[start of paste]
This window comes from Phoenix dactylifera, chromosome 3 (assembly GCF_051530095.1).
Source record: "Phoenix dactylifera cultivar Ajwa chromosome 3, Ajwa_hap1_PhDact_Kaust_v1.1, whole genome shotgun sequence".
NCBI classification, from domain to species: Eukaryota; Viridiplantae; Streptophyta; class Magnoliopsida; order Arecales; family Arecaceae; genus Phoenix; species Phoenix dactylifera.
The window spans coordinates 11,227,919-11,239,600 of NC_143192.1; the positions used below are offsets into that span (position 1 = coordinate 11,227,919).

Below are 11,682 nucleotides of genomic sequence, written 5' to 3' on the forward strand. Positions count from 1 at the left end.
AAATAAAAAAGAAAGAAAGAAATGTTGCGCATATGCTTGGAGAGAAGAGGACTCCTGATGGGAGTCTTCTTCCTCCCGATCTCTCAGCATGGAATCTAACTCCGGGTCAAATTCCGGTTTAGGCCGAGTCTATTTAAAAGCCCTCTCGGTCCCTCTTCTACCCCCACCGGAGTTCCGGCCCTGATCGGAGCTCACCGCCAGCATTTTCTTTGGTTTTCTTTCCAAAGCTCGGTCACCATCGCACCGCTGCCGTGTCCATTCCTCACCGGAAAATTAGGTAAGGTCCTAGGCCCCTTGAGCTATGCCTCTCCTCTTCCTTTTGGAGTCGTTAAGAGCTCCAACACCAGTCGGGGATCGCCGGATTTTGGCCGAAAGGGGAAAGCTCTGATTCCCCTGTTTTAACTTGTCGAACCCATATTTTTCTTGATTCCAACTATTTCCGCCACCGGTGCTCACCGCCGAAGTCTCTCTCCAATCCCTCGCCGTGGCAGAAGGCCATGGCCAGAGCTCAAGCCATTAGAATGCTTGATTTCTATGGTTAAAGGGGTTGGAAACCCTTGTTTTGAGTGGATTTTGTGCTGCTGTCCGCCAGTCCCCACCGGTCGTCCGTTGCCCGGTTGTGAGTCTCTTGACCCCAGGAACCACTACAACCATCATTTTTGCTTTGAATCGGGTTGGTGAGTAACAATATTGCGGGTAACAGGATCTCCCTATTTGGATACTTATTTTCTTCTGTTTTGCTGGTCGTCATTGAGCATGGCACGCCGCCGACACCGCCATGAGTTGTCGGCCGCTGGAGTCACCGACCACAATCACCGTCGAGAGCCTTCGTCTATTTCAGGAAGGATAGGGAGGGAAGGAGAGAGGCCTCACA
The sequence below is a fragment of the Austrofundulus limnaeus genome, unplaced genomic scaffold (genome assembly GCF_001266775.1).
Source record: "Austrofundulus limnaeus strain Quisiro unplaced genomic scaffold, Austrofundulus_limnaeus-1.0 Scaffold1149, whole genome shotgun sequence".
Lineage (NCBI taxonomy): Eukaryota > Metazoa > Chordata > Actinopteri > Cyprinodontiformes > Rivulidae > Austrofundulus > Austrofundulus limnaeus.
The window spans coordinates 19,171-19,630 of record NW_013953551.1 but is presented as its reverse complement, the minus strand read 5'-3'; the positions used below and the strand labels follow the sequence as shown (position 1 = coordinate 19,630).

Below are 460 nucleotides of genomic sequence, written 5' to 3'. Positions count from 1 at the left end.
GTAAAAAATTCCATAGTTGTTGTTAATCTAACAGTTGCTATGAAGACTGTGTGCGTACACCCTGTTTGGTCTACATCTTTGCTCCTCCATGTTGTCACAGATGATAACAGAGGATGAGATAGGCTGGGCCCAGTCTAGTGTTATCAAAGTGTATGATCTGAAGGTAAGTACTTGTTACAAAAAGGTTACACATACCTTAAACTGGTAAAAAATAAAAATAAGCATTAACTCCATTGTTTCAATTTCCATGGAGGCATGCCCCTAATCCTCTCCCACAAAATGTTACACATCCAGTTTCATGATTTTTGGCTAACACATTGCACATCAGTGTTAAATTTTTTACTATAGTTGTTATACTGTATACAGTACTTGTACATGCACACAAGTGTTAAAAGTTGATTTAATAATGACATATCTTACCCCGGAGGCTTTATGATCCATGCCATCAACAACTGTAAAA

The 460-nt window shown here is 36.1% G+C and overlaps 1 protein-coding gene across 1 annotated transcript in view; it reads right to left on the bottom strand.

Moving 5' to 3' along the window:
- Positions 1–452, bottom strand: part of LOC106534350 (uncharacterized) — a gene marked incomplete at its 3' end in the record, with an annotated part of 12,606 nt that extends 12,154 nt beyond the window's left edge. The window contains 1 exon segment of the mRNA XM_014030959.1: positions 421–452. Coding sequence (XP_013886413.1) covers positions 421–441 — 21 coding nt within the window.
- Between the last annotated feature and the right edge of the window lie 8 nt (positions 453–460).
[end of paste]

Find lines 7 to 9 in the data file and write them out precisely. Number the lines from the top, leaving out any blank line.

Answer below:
The sequence below is a fragment of the Austrofundulus limnaeus genome, unplaced genomic scaffold (genome assembly GCF_001266775.1).
Source record: "Austrofundulus limnaeus strain Quisiro unplaced genomic scaffold, Austrofundulus_limnaeus-1.0 Scaffold1149, whole genome shotgun sequence".
Lineage (NCBI taxonomy): Eukaryota > Metazoa > Chordata > Actinopteri > Cyprinodontiformes > Rivulidae > Austrofundulus > Austrofundulus limnaeus.